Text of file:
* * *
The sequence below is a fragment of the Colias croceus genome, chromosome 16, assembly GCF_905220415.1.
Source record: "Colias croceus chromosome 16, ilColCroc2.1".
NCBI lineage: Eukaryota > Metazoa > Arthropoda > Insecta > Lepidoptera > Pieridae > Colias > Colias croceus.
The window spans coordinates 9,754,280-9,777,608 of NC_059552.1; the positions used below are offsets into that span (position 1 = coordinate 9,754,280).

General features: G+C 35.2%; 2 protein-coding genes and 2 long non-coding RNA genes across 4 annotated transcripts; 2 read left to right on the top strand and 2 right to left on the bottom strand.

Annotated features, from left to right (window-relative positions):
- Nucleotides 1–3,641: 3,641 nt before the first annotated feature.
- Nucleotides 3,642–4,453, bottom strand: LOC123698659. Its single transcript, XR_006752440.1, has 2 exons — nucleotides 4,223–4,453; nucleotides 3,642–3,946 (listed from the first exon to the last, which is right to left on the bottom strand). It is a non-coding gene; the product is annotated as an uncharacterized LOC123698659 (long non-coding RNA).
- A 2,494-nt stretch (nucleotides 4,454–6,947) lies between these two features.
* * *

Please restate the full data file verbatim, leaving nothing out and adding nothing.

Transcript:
The sequence below is a fragment of the Colias croceus genome, chromosome 16, assembly GCF_905220415.1.
Source record: "Colias croceus chromosome 16, ilColCroc2.1".
NCBI lineage: Eukaryota > Metazoa > Arthropoda > Insecta > Lepidoptera > Pieridae > Colias > Colias croceus.
The window spans coordinates 9,754,280-9,777,608 of NC_059552.1; the positions used below are offsets into that span (position 1 = coordinate 9,754,280).

General features: G+C 35.2%; 2 protein-coding genes and 2 long non-coding RNA genes across 4 annotated transcripts; 2 read left to right on the top strand and 2 right to left on the bottom strand.

Annotated features, from left to right (window-relative positions):
- Nucleotides 1–3,641: 3,641 nt before the first annotated feature.
- Nucleotides 3,642–4,453, bottom strand: LOC123698659. Its single transcript, XR_006752440.1, has 2 exons — nucleotides 4,223–4,453; nucleotides 3,642–3,946 (listed from the first exon to the last, which is right to left on the bottom strand). It is a non-coding gene; the product is annotated as an uncharacterized LOC123698659 (long non-coding RNA).
- A 2,494-nt stretch (nucleotides 4,454–6,947) lies between these two features.